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11 Tips For Talking About Mental Health From Someone With Depression

"You'll get over it!"

It's Mental Health Week at BuzzFeed, and, in addition to our editorial work, we've partnered with Well Being Trust to bring more awareness to mental health. Well Being Trust is a national foundation dedicated to advancing mental, social, and spiritual health in the nation.

My name is Clark, and, from the outside, I'm a pretty happy dude. I've got a great life, good friends, an incredible job, and I'm really close with my family.

But I'm also clinically depressed. And it's something I live with. There are many other conditions people deal with every day, like ADHD, eating disorders, anxiety, psychosis, and more.

But you don't have to have one of these conditions to practice mindfulness and want to take care of your mental health. It's something anyone can do to cope with normal life stressors and aid their productivity.

The best thing you can do for someone bettering their mental health is be there and listen. For starters, here are a few things to avoid saying when discussing mental health.

1. "You'll get over it eventually."


NOPE. That's not how it works. Just like you don't "get over" allergies. You learn how to deal with it and better your life because of it.

What to say: "Time will help you address it better, and let me know if there's anything I can do to help."

2. "But you don't look sad."

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A computer doesn't look like it's about to freeze up. It just does. The same goes for mental health — sometimes it doesn't show physical symptoms.

What to say: "You've seemed a bit off. Are you feeling all right?"

3. "Just deal with it like a normal person."

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That's like telling a skateboard to steer like a bike. We'll just deal with it the best we can.

What to say: "I hear what you're saying. How can I help?"

4. "It could be a lot worse."


Technically, yeah. But you don't tell someone with the flu it could be a lot worse. It's something we live with, not something we choose.

What to say: "Sorry you're having a tough time. I'm here for you."

5. "You're just having a bad day."

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Yeah, that's true. But it's not just a bad day. It's one in a long line of many and part of the reason why focusing on mental health is so important.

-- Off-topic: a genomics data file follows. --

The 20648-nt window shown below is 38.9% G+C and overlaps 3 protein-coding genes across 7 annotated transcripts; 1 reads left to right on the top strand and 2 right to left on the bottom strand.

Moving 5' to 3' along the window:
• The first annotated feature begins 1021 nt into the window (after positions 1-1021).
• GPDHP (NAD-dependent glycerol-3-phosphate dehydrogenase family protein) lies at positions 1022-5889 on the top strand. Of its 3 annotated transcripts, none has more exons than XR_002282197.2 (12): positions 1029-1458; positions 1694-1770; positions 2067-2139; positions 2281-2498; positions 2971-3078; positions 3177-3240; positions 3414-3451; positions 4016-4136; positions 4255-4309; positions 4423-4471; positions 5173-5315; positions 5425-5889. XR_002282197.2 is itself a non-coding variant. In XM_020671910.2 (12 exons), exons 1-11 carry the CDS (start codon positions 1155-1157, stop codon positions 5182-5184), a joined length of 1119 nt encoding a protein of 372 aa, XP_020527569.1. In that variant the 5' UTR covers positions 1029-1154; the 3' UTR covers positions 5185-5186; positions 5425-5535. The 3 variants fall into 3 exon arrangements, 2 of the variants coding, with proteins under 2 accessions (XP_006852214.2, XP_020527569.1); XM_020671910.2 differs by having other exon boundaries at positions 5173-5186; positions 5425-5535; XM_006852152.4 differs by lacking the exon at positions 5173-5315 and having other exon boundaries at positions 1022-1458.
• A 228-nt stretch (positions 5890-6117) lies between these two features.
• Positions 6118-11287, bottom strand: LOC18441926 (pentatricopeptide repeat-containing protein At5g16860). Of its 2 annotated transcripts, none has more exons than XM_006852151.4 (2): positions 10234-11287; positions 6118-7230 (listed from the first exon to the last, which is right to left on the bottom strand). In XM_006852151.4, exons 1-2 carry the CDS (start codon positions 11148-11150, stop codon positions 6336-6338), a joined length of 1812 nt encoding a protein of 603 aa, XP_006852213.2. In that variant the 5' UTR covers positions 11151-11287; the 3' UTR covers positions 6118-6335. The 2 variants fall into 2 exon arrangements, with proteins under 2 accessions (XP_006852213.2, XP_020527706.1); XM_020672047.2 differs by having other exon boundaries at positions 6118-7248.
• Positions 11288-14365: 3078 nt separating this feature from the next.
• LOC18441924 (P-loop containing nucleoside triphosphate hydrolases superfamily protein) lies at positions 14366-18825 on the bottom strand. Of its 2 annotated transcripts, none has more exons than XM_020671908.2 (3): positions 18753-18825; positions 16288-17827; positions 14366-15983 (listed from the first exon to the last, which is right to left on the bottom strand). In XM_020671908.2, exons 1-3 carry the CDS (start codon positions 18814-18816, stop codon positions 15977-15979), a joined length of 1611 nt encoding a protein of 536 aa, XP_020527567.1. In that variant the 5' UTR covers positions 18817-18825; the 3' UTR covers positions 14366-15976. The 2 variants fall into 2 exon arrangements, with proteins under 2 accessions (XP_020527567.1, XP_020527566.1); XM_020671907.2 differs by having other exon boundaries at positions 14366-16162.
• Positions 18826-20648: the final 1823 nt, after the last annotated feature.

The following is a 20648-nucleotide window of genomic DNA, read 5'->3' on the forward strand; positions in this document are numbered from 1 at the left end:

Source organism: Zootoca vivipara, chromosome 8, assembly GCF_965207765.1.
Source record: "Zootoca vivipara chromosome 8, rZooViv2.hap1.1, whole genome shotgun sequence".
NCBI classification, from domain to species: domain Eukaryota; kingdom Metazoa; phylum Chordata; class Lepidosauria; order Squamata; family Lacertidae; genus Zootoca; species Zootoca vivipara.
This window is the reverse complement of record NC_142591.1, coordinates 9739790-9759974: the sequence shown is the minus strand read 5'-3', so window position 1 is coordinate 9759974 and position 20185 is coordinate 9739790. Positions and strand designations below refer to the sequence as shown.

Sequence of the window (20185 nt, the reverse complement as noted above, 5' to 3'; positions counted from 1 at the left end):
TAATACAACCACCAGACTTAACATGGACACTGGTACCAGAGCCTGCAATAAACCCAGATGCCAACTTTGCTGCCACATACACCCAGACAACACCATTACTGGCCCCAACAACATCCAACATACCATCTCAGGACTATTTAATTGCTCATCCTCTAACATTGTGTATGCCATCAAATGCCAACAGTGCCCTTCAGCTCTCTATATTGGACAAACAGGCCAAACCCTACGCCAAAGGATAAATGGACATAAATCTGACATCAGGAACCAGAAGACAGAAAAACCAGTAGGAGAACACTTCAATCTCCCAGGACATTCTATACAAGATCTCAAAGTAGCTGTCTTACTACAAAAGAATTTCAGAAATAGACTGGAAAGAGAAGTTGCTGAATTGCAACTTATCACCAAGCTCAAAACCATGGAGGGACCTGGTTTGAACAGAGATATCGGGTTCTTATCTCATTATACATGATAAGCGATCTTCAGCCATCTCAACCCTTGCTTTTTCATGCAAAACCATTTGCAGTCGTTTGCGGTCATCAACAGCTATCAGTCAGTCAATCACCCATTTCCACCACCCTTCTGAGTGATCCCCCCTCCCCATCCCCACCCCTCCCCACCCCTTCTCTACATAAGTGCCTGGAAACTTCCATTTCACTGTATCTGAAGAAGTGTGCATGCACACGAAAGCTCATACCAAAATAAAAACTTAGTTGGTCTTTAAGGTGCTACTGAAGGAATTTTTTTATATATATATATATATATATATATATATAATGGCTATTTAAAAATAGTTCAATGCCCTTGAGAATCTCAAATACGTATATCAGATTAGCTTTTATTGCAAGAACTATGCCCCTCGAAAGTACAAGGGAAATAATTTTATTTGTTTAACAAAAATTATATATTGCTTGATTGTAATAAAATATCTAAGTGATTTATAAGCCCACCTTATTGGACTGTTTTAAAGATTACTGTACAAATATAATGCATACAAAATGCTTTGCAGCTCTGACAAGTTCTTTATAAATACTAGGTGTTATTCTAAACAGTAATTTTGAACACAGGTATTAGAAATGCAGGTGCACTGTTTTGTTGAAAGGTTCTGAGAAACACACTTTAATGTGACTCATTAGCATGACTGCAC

What to say: "Today sucks, but know I'm here for you if you just want to vent."

6. "Try to focus on the good things."

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Buddy. That's why I. care. about. mental. health.

What to say: "Let's go do that thing you love!"

7. "Have you tried exercising?"

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Yup. And yoga, meditation, drinking water, and running. And they help, but like your allergies, it's still there and a part of me. But these habits help me achieve positive mental health.

What to say: "Want to go for a walk?" (Yes, we're like dogs. We love walks.)

8. "Do you really believe in practicing mental health?"

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It's important to me, just like that thing you really love is important to you. And it's working! So to quote what that one philosopher (*cough* Sheryl Crow *cough* ) said, "If it makes you happy, it can't be that bad."

What to say: "I'd love to hear what mental health means to you."

9. "Don't be so hard on yourself."


Trust me, I wish it were that easy. But, like a sneeze, sometimes things creep up that we can't immediately control.

What to say: "I know you have a tendency to beat yourself up. That's not how I see you."

10. "Why are you upset? Your life seems so good."

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Hey, I'll take that compliment! Because it's a result of all the effort put into mental health. But just because life is good doesn't mean we stop our practice. It's like working out; you have to continuously train to keep your body in shape. Same with the mind.

What to say: "I can tell that all your hard work has been paying off! What have you been doing?"

11. "You don't seem unhealthy to me."


What it means: Healthy is more than just a physical state of being. Healthy is a combination of physical and mental health, as well as social well-being.

What you can say: "You haven't seemed off. How are you feeling?"

To learn more about mental health, visit Well Being Trust.

If you or someone you know needs help, there are great resources like the crisis hotline, which you can call at (775) 784-8090 or text "ANSWER" to 839863.

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